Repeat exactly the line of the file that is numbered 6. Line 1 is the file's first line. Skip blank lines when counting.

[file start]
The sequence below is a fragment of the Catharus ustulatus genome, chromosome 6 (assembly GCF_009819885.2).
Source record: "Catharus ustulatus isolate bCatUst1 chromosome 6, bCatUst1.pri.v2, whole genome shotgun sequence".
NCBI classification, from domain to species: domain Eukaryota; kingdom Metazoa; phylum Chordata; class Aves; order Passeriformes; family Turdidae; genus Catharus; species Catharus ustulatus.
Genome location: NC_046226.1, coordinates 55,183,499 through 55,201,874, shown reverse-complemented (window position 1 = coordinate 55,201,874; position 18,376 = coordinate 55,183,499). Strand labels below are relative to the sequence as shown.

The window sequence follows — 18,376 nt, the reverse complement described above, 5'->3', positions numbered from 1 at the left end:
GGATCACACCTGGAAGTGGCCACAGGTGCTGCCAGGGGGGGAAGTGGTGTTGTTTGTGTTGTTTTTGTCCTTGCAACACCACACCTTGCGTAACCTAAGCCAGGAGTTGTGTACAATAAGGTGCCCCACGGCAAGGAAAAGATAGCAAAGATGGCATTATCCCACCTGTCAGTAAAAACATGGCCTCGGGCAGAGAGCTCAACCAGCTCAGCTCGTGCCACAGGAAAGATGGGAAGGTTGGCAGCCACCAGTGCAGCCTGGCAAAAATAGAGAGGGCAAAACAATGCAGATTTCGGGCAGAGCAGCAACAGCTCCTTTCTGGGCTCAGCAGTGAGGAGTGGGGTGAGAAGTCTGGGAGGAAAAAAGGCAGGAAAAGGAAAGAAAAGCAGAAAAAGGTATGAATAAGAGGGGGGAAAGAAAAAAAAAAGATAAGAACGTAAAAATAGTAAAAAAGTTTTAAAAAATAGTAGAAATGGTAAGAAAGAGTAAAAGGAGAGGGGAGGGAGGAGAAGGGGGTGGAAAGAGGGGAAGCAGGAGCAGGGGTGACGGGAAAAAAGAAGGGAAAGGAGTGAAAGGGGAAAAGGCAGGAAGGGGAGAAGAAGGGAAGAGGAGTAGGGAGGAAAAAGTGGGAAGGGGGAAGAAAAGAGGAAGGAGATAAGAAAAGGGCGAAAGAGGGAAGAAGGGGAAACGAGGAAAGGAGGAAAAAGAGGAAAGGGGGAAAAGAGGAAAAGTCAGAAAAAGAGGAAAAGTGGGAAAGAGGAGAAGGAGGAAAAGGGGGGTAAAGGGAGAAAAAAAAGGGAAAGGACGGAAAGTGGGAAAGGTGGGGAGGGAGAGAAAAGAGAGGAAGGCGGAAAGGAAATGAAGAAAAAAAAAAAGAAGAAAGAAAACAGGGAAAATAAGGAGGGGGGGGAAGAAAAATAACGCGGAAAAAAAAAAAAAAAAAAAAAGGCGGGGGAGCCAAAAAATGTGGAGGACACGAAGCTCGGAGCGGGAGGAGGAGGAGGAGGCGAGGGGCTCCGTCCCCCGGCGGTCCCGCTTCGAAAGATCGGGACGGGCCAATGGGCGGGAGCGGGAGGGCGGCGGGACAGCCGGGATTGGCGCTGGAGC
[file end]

GGATCACACCTGGAAGTGGCCACAGGTGCTGCCAGGGGGGGAAGTGGTGTTGTTTGTGTTGTTTTTGTCCTTGCAACACCACACCTTGCGTAACCTAAGCCAGGAGTTGTGTACAATAAGGTGCCCCACGGCAAGGAAAAGATAGCAAAGATGGCATTATCCCACCTGTCAGTAAAAACATGGCCTCGGGCAGAGAGCTCAACCAGCTCAGCTCGTGCCACAGGAAAGATGGGAAGGTTGGCAGCCACCAGTGCAGCCTGGCAAAAATAGAGAGGGCAAAACAATGCAGATTTCGGGCAGAGCAGCAACAGCTCCTTTCTGGGCTCAGCAGTGAGGAGTGGGGTGAGAAGTCTGGGAGGAAAAAAGGCAGGAAAAGGAAAGAAAAGCAGAAAAAGGTATGAATAAGAGGGGGGAAAGAAAAAAAAAAGATAAGAACGTAAAAATAGTAAAAAAGTTTTAAAAAATAGTAGAAATGGTAAGAAAGAGTAAAAGGAGAGGGGAGGGAGGAGAAGGGGGTGGAAAGAGGGGAAGCAGGAGCAGGGGTGACGGGAAAAAAGAAGGGAAAGGAGTGAAAGGGGAAAAGGCAGGAAGGGGAGAAGAAGGGAAGAGGAGTAGGGAGGAAAAAGTGGGAAGGGGGAAGAAAAGAGGAAGGAGATAAGAAAAGGGCGAAAGAGGGAAGAAGGGGAAACGAGGAAAGGAGGAAAAAGAGGAAAGGGGGAAAAGAGGAAAAGTCAGAAAAAGAGGAAAAGTGGGAAAGAGGAGAAGGAGGAAAAGGGGGGTAAAGGGAGAAAAAAAAGGGAAAGGACGGAAAGTGGGAAAGGTGGGGAGGGAGAGAAAAGAGAGGAAGGCGGAAAGGAAATGAAGAAAAAAAAAAAGAAGAAAGAAAACAGGGAAAATAAGGAGGGGGGGGAAGAAAAATAACGCGGAAAAAAAAAAAAAAAAAAAAAGGCGGGGGAGCCAAAAAATGTGGAGGACACGAAGCTCGGAGCGGGAGGAGGAGGAGGAGGCGAGGGGCTCCGTCCCCCGGCGGTCCCGCTTCGAAAGATCGGGACGGGCCAATGGGCGGGAGCGGGAGGGCGGCGGGACAGCCGGGATTGGCGCTGGAGC